Why Restaurant Owners Should Optimize Their Menus to Capitalize on Game Day Sales
3 Min Read By Mo Chaar
With COVID-19 guidelines restricting dine-in, restaurants need revenue from sporting events now more than ever. One way to capture more sales? Trim the menu.
For many restaurants, major sporting events are a predictable and dependable boon for food and bar sales throughout the year. But with COVID-19 restrictions putting a damper on indoor dining, restaurant owners are scrambling to make the most of these timely moments through off-premise sales. In a world where restaurants are fighting tooth and nail for every dollar, no restaurant can afford to waste product or energy on menu items that aren’t selling. Brands that find success are channeling their time and attention on hero products and best sellers and scrapping the rest. But where to start? Turn to the POS.
Dig into the Data
For restaurants looking to capitalize on game day sales, the first step is to pull reports from the POS system. The sophistication of reporting varies widely between POS systems, but even a basic system will offer key data for analysis. To start, look at off-premise sales data from previous years’ game days to identify top-selling menu items. Then, take a hard look at the dishes that aren’t performing and make some cuts.
Brands that find success are channeling their time and attention on hero products and best sellers and scrapping the rest.
Cutting out superfluous dishes creates clarity and will help focus customer attention on more popular (and more profitable) menu items. Restaurant owners don’t need to be data scientists in order to gather useful intel from their POS system — even a cursory look at key reports should be enough to yield actionable insights.
Consider Profit Margins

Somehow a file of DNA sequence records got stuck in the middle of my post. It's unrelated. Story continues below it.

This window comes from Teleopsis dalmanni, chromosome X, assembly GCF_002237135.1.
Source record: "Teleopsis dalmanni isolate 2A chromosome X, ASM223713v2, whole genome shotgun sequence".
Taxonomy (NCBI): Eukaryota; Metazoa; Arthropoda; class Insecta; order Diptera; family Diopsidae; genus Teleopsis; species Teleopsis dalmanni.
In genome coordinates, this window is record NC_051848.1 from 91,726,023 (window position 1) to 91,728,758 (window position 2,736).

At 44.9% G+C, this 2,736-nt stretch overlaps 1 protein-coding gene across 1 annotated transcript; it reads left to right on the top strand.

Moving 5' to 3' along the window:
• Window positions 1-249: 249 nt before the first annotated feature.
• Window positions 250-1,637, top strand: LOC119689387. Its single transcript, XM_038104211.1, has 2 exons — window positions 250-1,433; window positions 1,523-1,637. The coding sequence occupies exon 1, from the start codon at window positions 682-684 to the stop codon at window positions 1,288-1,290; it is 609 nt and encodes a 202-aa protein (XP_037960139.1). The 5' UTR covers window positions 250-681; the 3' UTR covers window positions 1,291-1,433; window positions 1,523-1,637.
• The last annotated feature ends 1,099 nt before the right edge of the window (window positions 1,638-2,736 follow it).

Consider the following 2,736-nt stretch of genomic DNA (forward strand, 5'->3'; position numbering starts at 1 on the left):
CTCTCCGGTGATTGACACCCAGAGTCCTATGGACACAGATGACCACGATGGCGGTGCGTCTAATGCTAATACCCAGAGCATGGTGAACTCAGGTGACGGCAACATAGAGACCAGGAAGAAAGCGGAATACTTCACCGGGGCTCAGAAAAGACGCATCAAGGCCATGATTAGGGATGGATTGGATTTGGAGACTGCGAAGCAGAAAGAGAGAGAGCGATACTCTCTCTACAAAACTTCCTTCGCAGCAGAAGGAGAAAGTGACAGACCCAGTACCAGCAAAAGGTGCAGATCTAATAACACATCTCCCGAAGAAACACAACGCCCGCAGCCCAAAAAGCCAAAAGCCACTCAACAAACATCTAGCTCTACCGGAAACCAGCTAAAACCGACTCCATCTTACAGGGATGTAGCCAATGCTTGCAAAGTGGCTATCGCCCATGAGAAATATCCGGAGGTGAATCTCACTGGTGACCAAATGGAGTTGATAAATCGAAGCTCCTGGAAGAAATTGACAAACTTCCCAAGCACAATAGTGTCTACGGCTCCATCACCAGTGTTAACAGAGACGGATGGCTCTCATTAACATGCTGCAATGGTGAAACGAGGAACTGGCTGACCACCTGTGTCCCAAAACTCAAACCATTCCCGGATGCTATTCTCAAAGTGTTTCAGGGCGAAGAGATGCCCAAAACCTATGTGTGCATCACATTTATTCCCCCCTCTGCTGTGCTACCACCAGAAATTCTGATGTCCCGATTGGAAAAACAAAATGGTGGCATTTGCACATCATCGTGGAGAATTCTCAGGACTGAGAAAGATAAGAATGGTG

Regardless of how well a menu item sells, if it’s operationally difficult to execute or has low profit margins, it may be time to reconsider its value on the menu. On busy days, particularly during important game days, these dishes can slow down the kitchen and delay customer orders.
When considering which menu items to cut and which to keep, compare food costs and operational efficiencies (like ticket times) against profit to find the rockstar menu items. Then, tweak the menu to make these menu items shine.
Sharpen the Focus
Most restaurant owners know which menu items are popular on game days and can travel well for delivery or carryout orders. Focus customer incentives and promotions on these menu items that don’t cause bottlenecks in the kitchen and are both profitable and popular among customers.
Oftentimes, fan-favorite dishes like chicken wings and appetizer platters will rise to the top. By honing in on specific items that resonate best with customers, restaurants will be better positioned for stronger game day sales.
Restaurants don’t need to reinvent the wheel in order to create enticing promotions that customers love. Oftentimes, something as simple as identifying popular menu items that are frequently purchased together and creating a “Game Day Appetizer Platter” can yield huge results.
Similarly, restaurants can create a simple twist to a menu staple as a way to drive interest. For example, consider launching a new chicken wing sauce or trendy pizza topping as a limited time offering. This allows restaurant owners to stick to popular and dependable menu items while also creating higher demand and interest around game days.
The restaurant industry is still in recovery mode, but there are still key moments that can help drive sales. By digging into the data, evaluating profit margins, sharpening the focus and getting creative with new takes on existing menu items, restaurant owners can cut unnecessary menu bloat and bolster game day sales.